Since emerging onto the international art scene in the early 1960s, Yoko Ono has made profound contributions to visual art, performance, filmmaking, and experimental music. Born in Tokyo in 1933, she moved with her family to New York in the mid-1950s and enrolled at Sarah Lawrence College. Over the next decade she lived in New York, Tokyo, and London, greatly influencing the international development of Fluxus and Conceptual art.
Ono’s earliest works were often based on instructions that she communicated to the public in verbal or written form. Painting to Be Stepped On (1960–61), for example, invited people to tread upon a piece of canvas placed directly on the floor, either physically or in their minds. Though easily overlooked, the work radically questioned the division between art and the everyday. In 1964, she compiled more than 150 of her instructions in her groundbreaking artist’s book, Grapefruit. The instructions range from feasible to improbable, often relying upon the reader’s imagination to complete the work. At turns poetic, humorous, unsettling, and idealistic, Ono’s early instruction pieces anticipated her later work, such as Cut Piece (1964), a performance in which people were invited to cut away portions of her clothing; Sky Machine (1966), a sculpture that speaks to her environmental concerns; and To See the Sky (2015), a spiral staircase installed beneath a skylight that visitors were invited to ascend in order to contemplate the sky.
Ono’s collaborations with her late husband, Beatles legend John Lennon, including Bed-In (1969), a weeklong antiwar protest in their honeymoon suite, boldly communicated her commitment to social justice. Never one to confine her work to the gallery space, Ono continues to perform with her avant-garde Plastic Ono Band, promote world peace through her ongoing WAR IS OVER! campaign, and create works that blur the boundaries between art, politics, and society. In recent years, she has embraced social media to communicate her artistic and activist messages to even broader audiences.
Introduction by Francesca Wilmott, Curatorial Assistant, Department of Drawings and Prints, 2016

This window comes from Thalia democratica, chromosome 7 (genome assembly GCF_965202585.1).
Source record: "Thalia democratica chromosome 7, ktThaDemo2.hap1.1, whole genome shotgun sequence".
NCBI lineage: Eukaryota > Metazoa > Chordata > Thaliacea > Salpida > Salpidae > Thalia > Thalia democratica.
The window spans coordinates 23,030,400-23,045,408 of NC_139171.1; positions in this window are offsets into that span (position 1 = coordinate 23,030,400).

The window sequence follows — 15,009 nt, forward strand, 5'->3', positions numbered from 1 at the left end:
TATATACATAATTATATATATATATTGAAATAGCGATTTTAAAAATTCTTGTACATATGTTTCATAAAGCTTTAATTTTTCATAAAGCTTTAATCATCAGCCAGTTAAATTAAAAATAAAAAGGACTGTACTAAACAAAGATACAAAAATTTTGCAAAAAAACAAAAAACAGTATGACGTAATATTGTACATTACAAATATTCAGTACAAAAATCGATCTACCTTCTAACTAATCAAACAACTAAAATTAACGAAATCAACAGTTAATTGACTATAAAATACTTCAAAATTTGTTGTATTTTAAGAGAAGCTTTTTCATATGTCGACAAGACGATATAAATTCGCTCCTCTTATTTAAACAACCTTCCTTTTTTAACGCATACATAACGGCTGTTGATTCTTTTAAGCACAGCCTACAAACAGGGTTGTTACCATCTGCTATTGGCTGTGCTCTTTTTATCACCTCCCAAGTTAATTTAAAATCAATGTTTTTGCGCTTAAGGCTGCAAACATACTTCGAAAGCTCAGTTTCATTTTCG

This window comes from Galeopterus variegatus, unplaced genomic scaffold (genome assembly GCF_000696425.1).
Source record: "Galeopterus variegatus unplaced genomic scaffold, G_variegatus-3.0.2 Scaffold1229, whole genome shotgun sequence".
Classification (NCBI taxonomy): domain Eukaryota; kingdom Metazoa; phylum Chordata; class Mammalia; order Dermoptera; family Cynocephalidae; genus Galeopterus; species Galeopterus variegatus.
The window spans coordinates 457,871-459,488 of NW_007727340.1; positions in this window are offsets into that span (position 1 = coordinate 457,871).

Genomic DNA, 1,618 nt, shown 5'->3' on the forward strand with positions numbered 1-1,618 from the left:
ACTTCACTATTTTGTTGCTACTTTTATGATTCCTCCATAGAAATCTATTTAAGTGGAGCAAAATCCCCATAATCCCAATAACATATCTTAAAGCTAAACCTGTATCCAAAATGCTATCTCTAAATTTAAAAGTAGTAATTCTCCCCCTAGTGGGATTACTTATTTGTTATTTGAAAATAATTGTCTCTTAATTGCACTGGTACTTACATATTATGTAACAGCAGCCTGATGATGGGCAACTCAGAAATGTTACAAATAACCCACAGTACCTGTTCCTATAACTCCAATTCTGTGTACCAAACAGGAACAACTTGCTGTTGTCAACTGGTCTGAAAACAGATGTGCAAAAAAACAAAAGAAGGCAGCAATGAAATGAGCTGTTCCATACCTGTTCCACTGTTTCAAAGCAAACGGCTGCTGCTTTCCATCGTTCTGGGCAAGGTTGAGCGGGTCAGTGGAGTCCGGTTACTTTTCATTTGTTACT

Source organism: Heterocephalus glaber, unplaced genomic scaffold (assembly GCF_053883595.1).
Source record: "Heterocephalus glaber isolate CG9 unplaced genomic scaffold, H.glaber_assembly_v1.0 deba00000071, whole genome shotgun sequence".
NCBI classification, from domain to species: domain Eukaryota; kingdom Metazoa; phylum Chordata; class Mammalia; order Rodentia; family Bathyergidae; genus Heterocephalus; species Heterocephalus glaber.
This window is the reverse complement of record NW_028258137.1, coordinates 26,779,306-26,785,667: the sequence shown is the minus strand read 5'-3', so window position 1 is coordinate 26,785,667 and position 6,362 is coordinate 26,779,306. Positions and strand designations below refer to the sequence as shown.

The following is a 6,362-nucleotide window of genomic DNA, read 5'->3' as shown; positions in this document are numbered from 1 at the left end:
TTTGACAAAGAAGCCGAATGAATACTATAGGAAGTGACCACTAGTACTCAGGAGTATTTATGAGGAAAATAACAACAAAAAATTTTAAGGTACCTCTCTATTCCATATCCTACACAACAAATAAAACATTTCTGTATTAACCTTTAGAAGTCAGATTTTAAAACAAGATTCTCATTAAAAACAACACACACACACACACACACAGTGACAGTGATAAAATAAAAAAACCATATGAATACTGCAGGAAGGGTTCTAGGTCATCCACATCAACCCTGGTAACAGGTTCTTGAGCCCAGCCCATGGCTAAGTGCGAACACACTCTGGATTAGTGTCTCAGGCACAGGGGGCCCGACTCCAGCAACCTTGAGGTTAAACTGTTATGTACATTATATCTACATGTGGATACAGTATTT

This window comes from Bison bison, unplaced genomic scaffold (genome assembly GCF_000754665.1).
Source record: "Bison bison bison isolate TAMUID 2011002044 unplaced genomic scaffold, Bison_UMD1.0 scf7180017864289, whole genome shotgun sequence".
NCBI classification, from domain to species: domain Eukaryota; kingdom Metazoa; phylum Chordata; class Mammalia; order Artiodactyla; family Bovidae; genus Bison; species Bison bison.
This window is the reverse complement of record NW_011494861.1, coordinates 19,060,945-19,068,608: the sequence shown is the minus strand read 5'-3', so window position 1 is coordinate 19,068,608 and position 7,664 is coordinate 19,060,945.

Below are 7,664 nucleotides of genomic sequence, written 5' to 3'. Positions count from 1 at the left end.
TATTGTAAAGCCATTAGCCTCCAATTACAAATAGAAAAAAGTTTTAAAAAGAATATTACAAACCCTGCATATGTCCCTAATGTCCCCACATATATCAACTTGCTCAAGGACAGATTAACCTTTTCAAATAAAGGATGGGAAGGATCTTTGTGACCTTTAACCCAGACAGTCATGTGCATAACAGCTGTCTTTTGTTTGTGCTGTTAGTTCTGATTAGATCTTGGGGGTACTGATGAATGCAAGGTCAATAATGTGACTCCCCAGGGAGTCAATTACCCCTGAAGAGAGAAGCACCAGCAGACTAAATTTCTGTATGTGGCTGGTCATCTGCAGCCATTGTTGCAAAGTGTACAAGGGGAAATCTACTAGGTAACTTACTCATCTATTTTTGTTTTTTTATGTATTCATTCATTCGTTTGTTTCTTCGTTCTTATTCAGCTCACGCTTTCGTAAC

The research for this text was supported by a generous grant from The Modern Women's Fund
Public Space Artist Commissions
410: At the Border of Art and Life
Fall 2019–Fall 2020
Judson Dance Theater: The Work Is Never Done
Sep 16, 2018–Feb 3, 2019
Yoko Ono: One Woman Show,
May 17–Sep 7, 2015
Oct 26, 2014–Apr 13, 2015
- Yoko Ono has online.
If you would like to reproduce an image of a work of art in MoMA’s collection, or an image of a MoMA publication or archival material (including installation views, checklists, and press releases), please contact Art Resource (publication in North America) or Scala Archives (publication in all other geographic locations).
All requests to license audio or video footage produced by MoMA should be addressed to Scala Archives at [email protected]. Motion picture film stills or motion picture footage from films in MoMA’s Film Collection cannot be licensed by MoMA/Scala. For licensing motion picture film footage it is advised to apply directly to the copyright holders. For access to motion picture film stills please contact the Film Study Center. More information is also available about the film collection and the Circulating Film and Video Library.
If you would like to reproduce text from a MoMA publication, please email [email protected]. If you would like to publish text from MoMA’s archival materials, please fill out this permission form and send to [email protected].